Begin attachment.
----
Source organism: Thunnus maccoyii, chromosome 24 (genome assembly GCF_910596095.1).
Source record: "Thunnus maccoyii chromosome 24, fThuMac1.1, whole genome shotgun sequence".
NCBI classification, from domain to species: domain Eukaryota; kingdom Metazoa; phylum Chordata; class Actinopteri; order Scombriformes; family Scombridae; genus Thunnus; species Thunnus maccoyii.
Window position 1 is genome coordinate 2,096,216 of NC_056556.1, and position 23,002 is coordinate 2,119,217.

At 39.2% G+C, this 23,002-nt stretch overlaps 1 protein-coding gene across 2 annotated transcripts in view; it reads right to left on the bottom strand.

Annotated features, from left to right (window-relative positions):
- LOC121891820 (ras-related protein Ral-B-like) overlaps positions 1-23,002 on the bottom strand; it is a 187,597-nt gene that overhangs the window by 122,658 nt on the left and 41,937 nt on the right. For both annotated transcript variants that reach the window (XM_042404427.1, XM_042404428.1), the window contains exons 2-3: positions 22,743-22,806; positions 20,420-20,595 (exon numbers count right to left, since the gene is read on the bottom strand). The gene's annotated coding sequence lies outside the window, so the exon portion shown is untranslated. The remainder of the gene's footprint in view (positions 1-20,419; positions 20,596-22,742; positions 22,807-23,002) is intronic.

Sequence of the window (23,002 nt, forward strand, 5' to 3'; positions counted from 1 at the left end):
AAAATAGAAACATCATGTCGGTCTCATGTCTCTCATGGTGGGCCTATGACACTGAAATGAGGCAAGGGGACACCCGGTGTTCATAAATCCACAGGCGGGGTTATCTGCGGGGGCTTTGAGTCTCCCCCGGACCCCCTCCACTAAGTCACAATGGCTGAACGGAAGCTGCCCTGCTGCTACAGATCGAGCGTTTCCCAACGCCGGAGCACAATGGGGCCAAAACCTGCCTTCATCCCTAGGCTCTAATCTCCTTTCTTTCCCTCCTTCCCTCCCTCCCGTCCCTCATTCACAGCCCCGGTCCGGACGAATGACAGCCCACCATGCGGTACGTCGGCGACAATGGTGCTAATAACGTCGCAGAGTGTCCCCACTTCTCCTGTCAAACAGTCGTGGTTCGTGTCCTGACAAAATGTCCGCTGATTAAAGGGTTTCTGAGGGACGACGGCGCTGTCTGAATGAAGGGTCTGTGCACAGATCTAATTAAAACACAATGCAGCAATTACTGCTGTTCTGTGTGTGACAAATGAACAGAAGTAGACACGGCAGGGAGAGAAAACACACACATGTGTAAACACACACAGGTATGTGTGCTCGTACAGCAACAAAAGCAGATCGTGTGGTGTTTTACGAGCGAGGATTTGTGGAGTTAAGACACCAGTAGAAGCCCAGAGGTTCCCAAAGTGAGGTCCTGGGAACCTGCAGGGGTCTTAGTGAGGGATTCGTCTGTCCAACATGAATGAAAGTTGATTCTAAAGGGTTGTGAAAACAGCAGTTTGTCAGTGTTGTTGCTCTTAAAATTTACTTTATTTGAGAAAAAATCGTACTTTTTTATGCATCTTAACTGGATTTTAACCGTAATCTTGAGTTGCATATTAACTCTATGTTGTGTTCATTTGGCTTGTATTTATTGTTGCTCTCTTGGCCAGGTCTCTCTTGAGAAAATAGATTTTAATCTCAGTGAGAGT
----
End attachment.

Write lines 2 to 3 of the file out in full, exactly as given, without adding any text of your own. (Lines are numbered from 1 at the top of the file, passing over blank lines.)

Source record: "Thunnus maccoyii chromosome 24, fThuMac1.1, whole genome shotgun sequence".
NCBI classification, from domain to species: domain Eukaryota; kingdom Metazoa; phylum Chordata; class Actinopteri; order Scombriformes; family Scombridae; genus Thunnus; species Thunnus maccoyii.